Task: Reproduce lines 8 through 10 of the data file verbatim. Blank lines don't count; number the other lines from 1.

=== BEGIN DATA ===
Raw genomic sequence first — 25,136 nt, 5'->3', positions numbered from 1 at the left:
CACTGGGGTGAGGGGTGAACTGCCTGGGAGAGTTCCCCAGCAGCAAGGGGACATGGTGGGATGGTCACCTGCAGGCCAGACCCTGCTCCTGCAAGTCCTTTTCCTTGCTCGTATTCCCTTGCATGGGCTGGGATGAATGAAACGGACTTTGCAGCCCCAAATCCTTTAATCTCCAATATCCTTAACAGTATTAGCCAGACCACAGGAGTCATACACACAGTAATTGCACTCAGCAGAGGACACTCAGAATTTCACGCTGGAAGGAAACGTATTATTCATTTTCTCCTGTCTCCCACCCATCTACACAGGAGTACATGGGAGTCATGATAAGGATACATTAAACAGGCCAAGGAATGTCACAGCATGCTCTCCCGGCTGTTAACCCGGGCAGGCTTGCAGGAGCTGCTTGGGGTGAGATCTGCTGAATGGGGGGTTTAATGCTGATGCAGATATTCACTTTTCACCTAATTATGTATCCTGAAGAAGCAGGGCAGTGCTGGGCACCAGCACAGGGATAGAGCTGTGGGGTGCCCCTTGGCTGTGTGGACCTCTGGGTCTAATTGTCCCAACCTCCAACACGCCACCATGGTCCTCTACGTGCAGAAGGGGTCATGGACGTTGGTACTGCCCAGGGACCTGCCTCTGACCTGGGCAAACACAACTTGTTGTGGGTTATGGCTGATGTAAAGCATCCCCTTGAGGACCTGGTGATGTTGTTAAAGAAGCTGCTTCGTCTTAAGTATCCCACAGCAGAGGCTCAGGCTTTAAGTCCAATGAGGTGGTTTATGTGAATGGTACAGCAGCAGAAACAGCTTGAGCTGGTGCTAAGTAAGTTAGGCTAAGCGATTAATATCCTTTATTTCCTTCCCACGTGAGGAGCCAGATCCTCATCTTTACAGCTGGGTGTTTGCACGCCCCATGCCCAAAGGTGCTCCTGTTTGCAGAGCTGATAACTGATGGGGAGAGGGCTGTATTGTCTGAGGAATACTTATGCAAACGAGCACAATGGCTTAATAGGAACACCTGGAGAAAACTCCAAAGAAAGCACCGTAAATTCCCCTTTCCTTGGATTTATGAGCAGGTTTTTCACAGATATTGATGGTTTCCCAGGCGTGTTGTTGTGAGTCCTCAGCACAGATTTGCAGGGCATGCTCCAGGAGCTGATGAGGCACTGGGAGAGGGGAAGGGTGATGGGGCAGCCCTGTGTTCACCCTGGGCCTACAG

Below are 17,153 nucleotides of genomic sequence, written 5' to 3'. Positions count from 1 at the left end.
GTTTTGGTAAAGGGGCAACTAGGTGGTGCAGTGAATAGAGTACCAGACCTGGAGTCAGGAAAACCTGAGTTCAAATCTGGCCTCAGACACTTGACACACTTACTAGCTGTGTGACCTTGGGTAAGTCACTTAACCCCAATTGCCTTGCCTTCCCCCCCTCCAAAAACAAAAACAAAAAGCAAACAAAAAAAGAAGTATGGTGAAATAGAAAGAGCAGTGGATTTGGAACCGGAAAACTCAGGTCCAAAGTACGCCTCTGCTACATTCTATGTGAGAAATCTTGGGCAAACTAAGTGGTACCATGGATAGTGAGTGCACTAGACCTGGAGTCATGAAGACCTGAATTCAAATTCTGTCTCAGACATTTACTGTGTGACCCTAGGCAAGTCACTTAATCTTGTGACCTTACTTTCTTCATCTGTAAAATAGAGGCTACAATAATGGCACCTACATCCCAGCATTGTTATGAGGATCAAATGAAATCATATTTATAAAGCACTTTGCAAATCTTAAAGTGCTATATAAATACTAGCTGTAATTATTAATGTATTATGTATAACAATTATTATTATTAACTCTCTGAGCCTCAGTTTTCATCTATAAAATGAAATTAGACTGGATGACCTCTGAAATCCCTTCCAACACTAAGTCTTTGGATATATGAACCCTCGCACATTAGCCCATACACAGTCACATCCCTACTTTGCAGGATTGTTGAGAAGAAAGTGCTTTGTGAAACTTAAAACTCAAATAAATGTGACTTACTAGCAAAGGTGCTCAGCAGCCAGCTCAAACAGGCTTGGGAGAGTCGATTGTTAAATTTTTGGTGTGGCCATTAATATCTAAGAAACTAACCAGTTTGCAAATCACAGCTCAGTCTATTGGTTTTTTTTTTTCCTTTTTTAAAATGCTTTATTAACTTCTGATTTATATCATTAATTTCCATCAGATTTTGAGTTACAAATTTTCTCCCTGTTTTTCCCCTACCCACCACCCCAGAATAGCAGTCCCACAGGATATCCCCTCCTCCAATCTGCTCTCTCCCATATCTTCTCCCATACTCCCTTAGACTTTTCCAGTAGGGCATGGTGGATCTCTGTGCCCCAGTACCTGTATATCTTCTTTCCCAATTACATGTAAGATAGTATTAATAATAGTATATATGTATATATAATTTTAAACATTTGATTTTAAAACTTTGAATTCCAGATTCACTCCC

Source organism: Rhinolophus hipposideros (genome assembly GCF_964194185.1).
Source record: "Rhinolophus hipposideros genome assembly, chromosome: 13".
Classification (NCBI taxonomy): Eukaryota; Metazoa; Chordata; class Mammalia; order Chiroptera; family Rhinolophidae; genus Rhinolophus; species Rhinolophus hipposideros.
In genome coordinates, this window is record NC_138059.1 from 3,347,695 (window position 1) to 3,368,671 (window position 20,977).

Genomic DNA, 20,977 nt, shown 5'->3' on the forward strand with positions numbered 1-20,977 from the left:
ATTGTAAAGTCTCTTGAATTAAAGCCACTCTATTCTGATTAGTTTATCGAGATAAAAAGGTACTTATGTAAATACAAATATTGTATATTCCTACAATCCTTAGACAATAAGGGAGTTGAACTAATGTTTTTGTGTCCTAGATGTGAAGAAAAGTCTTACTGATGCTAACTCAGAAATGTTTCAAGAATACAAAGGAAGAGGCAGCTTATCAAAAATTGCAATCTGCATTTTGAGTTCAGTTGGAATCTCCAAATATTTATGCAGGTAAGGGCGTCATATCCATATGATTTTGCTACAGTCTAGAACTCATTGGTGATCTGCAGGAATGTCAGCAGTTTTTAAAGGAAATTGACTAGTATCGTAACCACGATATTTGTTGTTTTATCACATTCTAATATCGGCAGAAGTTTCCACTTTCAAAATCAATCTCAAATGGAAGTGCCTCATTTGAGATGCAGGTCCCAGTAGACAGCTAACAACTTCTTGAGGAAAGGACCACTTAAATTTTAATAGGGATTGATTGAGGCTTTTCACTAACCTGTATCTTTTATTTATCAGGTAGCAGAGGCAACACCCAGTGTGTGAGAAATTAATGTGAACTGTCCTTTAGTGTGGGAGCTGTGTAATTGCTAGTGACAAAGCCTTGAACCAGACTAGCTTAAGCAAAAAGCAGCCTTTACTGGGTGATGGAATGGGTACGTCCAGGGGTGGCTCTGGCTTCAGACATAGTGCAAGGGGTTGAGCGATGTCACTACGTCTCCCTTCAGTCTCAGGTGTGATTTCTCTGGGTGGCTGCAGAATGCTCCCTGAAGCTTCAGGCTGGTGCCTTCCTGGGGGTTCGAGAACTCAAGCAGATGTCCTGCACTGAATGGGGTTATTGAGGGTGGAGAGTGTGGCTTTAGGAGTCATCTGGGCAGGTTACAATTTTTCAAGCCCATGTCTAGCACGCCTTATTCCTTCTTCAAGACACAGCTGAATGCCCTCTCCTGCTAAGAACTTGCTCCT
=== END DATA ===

In genome coordinates, this window is record NC_138059.1 from 3,347,695 (window position 1) to 3,368,671 (window position 20,977).

Genomic DNA, 20,977 nt, shown 5'->3' on the forward strand with positions numbered 1-20,977 from the left:
ATTGTAAAGTCTCTTGAATTAAAGCCACTCTATTCTGATTAGTTTATCGAGATAAAAAGGTACTTATGTAAATACAAATATTGTATATTCCTACAATCCTTAGACAATAAGGGAGTTGAACTAATGTTTTTGTGTCCTAGATGTGAAGAAAAGTCTTACTGATGCTAACTCAGAAATGTTTCAAGAATACAAAGGAAGAGGCAGCTTATCAAAAATTGCAATCTGCATTTTGAGTTCAGTTGGAATCTCCAAATATTTATGCAGGTAAGGGCGTCATATCCATATGATTTTGCTACAGTCTAGAACTCATTGGTGATCTGCAGGAATGTCAGCAGTTTTTAAAGGAAATTGACTAGTATCGTAACCACGATATTTGTTGTTTTATCACATTCTAATATCGGCAGAAGTTTCCACTTTCAAAATCAATCTCAAATGGAAGTGCCTCATTTGAGATGCAGGTCCCAGTAGACAGCTAACAACTTCTTGAGGAAAGGACCACTTAAATTTTAATAGGGATTGATTGAGGCTTTTCACTAACCTGTATCTTTTATTTATCAGGTAGCAGAGGCAACACCCAGTGTGTGAGAAATTAATGTGAACTGTCCTTTAGTGTGGGAGCTGTGTAATTGCTAGTGACAAAGCCTTGAACCAGACTAGCTTAAGCAAAAAGCAGCCTTTACTGGGTGATGGAATGGGTACGTCCAGGGGTGGCTCTGGCTTCAGACATAGTGCAAGGGGTTGAGCGATGTCACTACGTCTCCCTTCAGTCTCAGGTGTGATTTCTCTGGGTGGCTGCAGAATGCTCCCTGAAGCTTCAGGCTGGTGCCTTCCTGGGGGTTCGAGAACTCAAGCAGATGTCCTGCACTGAATGGGGTTATTGAGGGTGGAGAGTGTGGCTTTAGGAGTCATCTGGGCAGGTTACAATTTTTCAAGCCCATGTCTAGCACGCCTTATTCCTTCTTCAAGACACAGCTGAATGCCCTCTCCTGCTAAGAACTTGCTCCT